Fumbling towards.

I’m trying to make sense of who I am as a mom. Still.

I don’t really know what this making sense looks like, tastes like, or feels like to wear against the skin of my arms, but I keep trying to reach forward into the realm of mom identities and find something to latch onto.

I’m not the crunchy mom. Not the boss mom. Not the Pinterest/crafty mom. Not the helicopter mom. Not the wine mom. Not the perfect mom. Definitely not the cool mom.

There is nothing wrong with any of these moms, I’m just not them.

In this attempting to make sense of my mom identity, I’m doing something I try hard to not do to anyone else. I’m labeling myself, and admittedly masking it as attempt to try to figure out where I fit. I’m taking a square and pushing it into the round hole of mom identities, and expecting to meet my deliverance.

These walls are too thick.

I guess I could be a wannabe minimalist mom. An RIE mom (on my good days). An obviously plus sized mom. A boring/little too honest mom. Kinda the hot mess mom. A “reads too much and really loves sleep and chocolate” mom.

Or, in any case, the sum of those moms.

But what lies in the lingering and claiming/writing/marinating of such mom identity(s)? Is there sense to uncover? Ease to be found? Will I be less of a foggy mess and more (wiggles fingers *magically*) “with purpose”?

Side note: will blogging in this bloody thing become not be such a forgetful, directionless conquest?

Or in claiming something, anything, on this mothering journey, and trying to fit into it — will it only further lead to my own bewildered, dazzling confusion?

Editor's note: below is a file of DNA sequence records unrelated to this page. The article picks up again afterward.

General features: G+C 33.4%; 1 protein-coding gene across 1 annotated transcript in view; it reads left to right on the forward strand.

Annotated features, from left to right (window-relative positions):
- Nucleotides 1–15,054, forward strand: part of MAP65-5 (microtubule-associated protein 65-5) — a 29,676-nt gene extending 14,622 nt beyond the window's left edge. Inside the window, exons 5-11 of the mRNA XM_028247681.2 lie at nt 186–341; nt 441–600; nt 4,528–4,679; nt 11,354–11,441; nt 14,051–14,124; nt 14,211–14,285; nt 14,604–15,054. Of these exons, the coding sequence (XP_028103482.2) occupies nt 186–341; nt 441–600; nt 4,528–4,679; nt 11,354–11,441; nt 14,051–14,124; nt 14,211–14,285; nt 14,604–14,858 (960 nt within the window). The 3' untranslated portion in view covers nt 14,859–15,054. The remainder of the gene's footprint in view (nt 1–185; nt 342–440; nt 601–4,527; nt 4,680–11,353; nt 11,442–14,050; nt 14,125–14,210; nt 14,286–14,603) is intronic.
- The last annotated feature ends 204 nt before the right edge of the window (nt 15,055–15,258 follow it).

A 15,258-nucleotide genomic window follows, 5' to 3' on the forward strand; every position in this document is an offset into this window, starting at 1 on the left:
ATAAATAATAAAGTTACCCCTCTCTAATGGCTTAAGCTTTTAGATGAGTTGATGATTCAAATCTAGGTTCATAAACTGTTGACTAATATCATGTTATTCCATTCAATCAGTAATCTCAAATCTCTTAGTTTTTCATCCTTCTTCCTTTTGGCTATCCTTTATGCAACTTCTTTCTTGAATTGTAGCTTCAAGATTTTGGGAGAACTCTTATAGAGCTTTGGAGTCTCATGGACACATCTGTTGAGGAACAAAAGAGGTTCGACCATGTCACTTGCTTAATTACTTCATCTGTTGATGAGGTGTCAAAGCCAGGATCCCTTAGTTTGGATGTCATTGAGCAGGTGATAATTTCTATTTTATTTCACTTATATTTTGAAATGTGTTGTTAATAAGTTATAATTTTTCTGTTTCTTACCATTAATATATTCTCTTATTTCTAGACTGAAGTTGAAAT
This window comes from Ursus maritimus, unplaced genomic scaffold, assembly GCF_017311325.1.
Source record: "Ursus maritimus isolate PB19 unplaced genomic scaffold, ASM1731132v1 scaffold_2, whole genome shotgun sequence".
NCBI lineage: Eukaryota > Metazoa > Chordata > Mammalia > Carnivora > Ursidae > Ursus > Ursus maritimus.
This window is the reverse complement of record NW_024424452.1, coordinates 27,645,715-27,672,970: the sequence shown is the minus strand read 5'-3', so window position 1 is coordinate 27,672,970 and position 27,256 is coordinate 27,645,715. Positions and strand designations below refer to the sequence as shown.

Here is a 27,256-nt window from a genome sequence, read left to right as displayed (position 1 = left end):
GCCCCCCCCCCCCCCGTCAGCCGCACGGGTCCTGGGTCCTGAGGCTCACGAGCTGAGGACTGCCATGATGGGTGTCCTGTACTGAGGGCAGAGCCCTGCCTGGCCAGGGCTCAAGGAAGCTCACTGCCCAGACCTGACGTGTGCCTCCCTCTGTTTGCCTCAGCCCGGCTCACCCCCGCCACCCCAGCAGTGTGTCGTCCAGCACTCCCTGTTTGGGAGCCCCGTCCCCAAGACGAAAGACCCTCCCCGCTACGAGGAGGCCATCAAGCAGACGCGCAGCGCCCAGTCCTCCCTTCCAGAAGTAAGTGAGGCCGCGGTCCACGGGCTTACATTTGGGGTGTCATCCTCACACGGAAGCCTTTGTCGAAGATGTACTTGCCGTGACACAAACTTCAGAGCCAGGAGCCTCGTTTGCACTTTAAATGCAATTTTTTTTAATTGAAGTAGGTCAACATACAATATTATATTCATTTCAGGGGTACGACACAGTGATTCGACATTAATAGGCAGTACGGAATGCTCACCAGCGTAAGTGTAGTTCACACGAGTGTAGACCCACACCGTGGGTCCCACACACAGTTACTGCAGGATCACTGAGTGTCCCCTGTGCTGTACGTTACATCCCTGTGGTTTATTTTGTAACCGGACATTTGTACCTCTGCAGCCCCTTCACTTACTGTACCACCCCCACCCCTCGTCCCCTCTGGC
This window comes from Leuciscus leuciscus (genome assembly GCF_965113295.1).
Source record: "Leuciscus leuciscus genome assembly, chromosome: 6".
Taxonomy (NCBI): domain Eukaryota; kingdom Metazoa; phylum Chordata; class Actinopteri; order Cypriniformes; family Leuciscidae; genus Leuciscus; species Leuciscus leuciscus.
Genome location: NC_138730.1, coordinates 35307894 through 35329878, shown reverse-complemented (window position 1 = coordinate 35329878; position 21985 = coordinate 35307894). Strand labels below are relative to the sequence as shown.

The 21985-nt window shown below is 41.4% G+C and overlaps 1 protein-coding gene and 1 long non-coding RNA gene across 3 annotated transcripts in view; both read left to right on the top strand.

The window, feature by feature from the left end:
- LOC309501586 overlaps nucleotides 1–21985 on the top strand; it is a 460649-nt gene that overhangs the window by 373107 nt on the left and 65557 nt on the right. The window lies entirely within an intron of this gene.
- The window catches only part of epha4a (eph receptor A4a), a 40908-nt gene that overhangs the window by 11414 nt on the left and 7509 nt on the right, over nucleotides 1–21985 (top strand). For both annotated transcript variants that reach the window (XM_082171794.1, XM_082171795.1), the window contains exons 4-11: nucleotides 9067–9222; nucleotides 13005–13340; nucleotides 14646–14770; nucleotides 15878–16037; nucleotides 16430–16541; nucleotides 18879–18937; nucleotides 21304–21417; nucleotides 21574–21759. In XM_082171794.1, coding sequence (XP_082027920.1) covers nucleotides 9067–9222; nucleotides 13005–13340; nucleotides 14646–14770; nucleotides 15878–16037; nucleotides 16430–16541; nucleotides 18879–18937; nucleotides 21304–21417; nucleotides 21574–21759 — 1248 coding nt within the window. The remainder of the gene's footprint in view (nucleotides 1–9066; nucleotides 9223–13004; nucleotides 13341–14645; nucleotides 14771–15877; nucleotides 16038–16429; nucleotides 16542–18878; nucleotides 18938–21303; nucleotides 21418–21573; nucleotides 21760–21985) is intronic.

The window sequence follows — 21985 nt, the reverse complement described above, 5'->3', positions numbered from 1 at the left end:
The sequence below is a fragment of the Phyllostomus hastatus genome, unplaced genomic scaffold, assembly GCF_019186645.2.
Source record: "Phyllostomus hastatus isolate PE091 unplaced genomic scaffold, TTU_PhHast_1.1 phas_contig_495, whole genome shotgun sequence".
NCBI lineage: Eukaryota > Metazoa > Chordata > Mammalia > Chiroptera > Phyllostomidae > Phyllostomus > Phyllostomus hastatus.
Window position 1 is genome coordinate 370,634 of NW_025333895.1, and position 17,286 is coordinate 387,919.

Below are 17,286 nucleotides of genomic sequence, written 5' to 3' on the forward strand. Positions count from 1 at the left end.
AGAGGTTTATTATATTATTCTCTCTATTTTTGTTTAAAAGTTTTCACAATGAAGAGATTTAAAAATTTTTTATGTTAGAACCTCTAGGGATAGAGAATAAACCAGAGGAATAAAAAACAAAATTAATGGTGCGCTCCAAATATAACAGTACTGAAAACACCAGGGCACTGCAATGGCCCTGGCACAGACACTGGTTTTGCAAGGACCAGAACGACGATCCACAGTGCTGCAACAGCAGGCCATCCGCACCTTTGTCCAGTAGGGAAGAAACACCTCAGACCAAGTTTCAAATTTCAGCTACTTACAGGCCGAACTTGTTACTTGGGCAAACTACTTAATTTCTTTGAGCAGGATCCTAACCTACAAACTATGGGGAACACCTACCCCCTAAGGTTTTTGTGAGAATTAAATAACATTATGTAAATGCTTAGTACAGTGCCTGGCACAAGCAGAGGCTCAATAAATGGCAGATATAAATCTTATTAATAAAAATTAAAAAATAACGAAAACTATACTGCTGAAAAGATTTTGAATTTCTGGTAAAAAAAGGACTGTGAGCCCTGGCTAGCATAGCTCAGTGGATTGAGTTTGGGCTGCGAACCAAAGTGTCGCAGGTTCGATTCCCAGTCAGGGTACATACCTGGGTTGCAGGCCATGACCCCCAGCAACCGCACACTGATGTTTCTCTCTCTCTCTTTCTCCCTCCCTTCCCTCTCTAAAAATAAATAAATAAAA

Perhaps this making sense… it is more than a label. More than a type. More than a niche.

Perhaps it is simply settling on where I find myself smiling in this mothering journey, and letting that be the sense and the identity that I need.

I don’t know. But I’m fumbling. It is a peaceful, awkward tumble. I’m reaching towards and casting away. Eventually, I’ll land.

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Educaring? What’s that?

When O was born, I worked on the floor as an ECE (I also did so [exhaustingly] for awhile after he was born, but that’s a story for another day). While pregnant, I deeply nested and dove into my ECE books (I spent a lot of time with this wonderful one), and in doing so, I became grounded in the tenements of RIE.

If you have no idea what RIE is, see here.

If you want to know what RIE means when it come to parenting, see here.

The more I learned about RIE, the more it began to shape the majority of my interactions with the children I worked with. Once O was born, it was my go to. It continues to be to this day. It hasn’t always been easy, and sometimes it asks of me to do things a LOT differently on this parenting journey than what is typical, but it has been SO worth it. D too follows RIE, and while at first I think that was due to my insistence, he has long come into his own with it all.

The bases (at least to me) of RIE lie in respecting, trusting and genuinely hearing the child(ren) in your life. This sounds simple enough, but it asks of you to turn SO many parenting standards directly on their head to really, really follow it through. Your language, actions, intentions and purpose? They all change. Seriously. Think about the process of authentically trusting and respecting a newborn, toddler, etc. Everything modern society is taught to do when parenting goes *exactly* against that, much without realizing it.

How so? I’ll leave that to the “experts” explain. One could first read about RIE through Magda Gerber. These days, Janet Lansbury is big on the scene with RIE, and she shares a lot of really great resources on how to go about making it a reality in your home and/or child care. Lisa Sunbury talks about it a lot, too.

(Note: I know that in the topic of respectful caregiving/parenting as a whole, there are a LOT more resources than these two, and it’s also called a lot more things now, too (i.e., Resptecful Parenting). Janet and Lisa were just my fallbacks as I learned, initially struggled with and came to strongly find my footing with RIE.)